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Publication numberUS4330707 A
Publication typeGrant
Application numberUS 06/155,270
Publication dateMay 18, 1982
Filing dateJun 2, 1980
Priority dateJun 1, 1979
Also published asCA1141481A, CA1141481A1, DE2922325A1, DE2922325C2
Publication number06155270, 155270, US 4330707 A, US 4330707A, US-A-4330707, US4330707 A, US4330707A
InventorsKlaus D. Manzke
Original AssigneeU.S. Philips Corporation
Export CitationBiBTeX, EndNote, RefMan
External Links: USPTO, USPTO Assignment, Espacenet
Scanning electron microscope
US 4330707 A
Abstract
A scanning electron microscope, comprises an electron gun, an electron-optical column which comprises an anode for accelerating the electrons, a specimen holder for accommodating and positioning the specimen to be examined being arranged underneath said column, and also a detector for detecting the electrons emerging from the specimen. The detector is connected to a display apparatus for the display of an image of the specimen by way of, for example, detected electrons. Between the electron-optical column and the specimen holder there is arranged a brake electrode. An adjustable voltage which reduces the velocity of the electrons emerging from the electron-optical column can be applied between the brake electrode and the anode.
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Claims(7)
What is claimed is:
1. A scanning electron microscope comprising an electron gun including a cathode for generating electrons, an anode for accelerating electrons, an electron-optical column for guiding electrons, a specimen holder for accommodating and positioning a specimen to be examined, a brake electrode arranged between said electron-optical column and said specimen, means for applying a first voltage between said cathode and said anode to accelerate electrons, means for applying a second adjustable voltage between said anode and said brake electrode, said second voltage being of reverse polarity with respect to said first voltage, and said second voltage being adjusted in accordance with the kind of specimen to be examined, a detector for detecting electrons emerging from said specimen, and a display device for displaying an image of said specimen.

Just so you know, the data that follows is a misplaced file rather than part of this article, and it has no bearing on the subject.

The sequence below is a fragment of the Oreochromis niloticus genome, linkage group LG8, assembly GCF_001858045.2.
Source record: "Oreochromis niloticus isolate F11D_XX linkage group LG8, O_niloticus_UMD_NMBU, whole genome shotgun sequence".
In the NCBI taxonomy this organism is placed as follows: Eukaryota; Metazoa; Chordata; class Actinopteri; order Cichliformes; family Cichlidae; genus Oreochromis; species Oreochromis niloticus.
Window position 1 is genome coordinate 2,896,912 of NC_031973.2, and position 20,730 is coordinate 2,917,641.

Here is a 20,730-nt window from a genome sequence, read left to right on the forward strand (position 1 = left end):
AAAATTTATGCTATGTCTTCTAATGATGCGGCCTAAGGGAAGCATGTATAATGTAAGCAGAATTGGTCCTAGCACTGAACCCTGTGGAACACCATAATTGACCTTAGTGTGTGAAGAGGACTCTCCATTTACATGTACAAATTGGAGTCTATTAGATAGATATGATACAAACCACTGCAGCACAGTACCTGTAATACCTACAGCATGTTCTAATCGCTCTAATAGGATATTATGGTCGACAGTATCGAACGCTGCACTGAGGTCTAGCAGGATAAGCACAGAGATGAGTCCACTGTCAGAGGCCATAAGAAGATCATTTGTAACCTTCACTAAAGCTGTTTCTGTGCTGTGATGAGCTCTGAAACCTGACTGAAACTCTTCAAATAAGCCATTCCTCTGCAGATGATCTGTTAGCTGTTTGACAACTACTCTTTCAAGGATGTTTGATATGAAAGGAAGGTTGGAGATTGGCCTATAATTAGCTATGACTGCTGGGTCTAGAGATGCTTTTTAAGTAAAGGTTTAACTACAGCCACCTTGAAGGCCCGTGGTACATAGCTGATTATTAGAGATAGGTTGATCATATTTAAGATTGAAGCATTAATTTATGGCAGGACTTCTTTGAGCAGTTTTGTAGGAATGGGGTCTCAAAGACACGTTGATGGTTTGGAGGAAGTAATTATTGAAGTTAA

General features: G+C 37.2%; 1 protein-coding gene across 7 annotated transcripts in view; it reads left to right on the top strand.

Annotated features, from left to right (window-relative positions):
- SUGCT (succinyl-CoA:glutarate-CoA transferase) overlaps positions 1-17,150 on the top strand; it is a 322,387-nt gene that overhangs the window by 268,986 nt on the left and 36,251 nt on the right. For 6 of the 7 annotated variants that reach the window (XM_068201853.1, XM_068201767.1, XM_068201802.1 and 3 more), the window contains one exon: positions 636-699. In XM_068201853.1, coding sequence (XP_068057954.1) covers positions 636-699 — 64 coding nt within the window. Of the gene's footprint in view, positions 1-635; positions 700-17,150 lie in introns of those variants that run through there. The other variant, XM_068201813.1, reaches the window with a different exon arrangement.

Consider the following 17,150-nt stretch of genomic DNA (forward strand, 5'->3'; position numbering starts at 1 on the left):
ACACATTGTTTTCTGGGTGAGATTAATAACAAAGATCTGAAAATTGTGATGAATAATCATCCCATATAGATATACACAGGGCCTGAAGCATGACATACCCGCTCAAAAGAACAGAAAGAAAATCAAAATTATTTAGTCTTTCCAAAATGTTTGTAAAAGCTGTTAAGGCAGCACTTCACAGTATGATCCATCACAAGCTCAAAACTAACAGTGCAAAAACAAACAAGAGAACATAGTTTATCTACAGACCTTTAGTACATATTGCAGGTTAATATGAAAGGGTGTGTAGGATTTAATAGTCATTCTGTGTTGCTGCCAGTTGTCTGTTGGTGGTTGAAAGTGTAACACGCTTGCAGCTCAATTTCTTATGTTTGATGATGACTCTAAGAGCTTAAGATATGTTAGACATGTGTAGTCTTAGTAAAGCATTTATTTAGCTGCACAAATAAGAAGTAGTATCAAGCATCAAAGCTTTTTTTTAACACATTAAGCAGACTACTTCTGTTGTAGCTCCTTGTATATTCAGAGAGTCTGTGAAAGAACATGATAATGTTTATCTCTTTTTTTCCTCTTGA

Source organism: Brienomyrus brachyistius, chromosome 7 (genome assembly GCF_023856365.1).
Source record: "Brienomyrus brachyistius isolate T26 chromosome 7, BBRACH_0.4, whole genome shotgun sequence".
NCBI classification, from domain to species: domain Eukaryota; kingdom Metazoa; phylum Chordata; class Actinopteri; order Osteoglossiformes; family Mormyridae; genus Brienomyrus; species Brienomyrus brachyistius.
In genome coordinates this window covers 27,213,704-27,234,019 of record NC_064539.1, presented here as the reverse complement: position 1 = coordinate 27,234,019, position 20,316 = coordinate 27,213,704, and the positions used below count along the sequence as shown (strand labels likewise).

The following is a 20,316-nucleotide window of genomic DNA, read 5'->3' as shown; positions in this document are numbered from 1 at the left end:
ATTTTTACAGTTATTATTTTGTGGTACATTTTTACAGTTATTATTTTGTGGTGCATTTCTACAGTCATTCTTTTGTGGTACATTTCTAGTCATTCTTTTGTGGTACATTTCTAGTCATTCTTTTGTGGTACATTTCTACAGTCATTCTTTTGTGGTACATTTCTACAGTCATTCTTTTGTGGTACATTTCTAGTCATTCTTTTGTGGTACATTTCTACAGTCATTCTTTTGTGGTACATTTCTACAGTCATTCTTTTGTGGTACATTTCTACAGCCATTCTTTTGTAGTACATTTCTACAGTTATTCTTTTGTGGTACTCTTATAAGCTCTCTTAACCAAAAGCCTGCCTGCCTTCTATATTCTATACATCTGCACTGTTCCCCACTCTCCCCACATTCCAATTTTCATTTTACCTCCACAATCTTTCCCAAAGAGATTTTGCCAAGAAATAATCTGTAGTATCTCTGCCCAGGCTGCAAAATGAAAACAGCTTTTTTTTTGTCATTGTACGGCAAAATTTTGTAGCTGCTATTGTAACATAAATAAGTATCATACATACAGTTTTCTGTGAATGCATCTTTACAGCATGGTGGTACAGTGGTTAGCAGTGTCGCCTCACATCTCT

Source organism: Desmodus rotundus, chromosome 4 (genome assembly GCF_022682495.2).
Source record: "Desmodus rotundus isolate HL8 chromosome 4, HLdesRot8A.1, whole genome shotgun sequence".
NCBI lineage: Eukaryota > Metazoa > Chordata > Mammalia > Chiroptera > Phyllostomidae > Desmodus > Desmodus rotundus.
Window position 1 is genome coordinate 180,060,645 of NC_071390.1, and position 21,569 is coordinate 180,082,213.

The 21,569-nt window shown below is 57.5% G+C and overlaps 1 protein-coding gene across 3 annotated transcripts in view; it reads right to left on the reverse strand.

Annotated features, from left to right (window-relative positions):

2. A scanning electron microscope according to claim 1, wherein said first voltage is a selected constant high value voltage.
3. A scanning electron microscope according to either claim 1 or 2, wherein said second voltage reduces the velocity of electrons emerging from said electron-optical column.
4. A scanning electron microscope according to claim 1, wherein said second voltage is a direct voltage applied between said anode and said brake electrode.
5. A scanning electron microscope according to claim 1, wherein a periodical voltage is superimposed on said second voltage.
6. A scanning electron microscope according to claim 1, wherein said brake electrode is located after the end of said electron-optical column and slightly separated from said specimen.
7. A scanning electron microscope according to claim 1, wherein said second voltage may be varied in selected values between 0 and -10 kV.
Description

The invention relates to a scanning electron microscope, comprising an electron gun, an electron-optical column which comprises an anode for accelerating electrons, and a specimen holder for a specimen to be examined, and also comprising a detector for detecting electrons emerging from the specimen, and a display device for displaying an image of the specimen.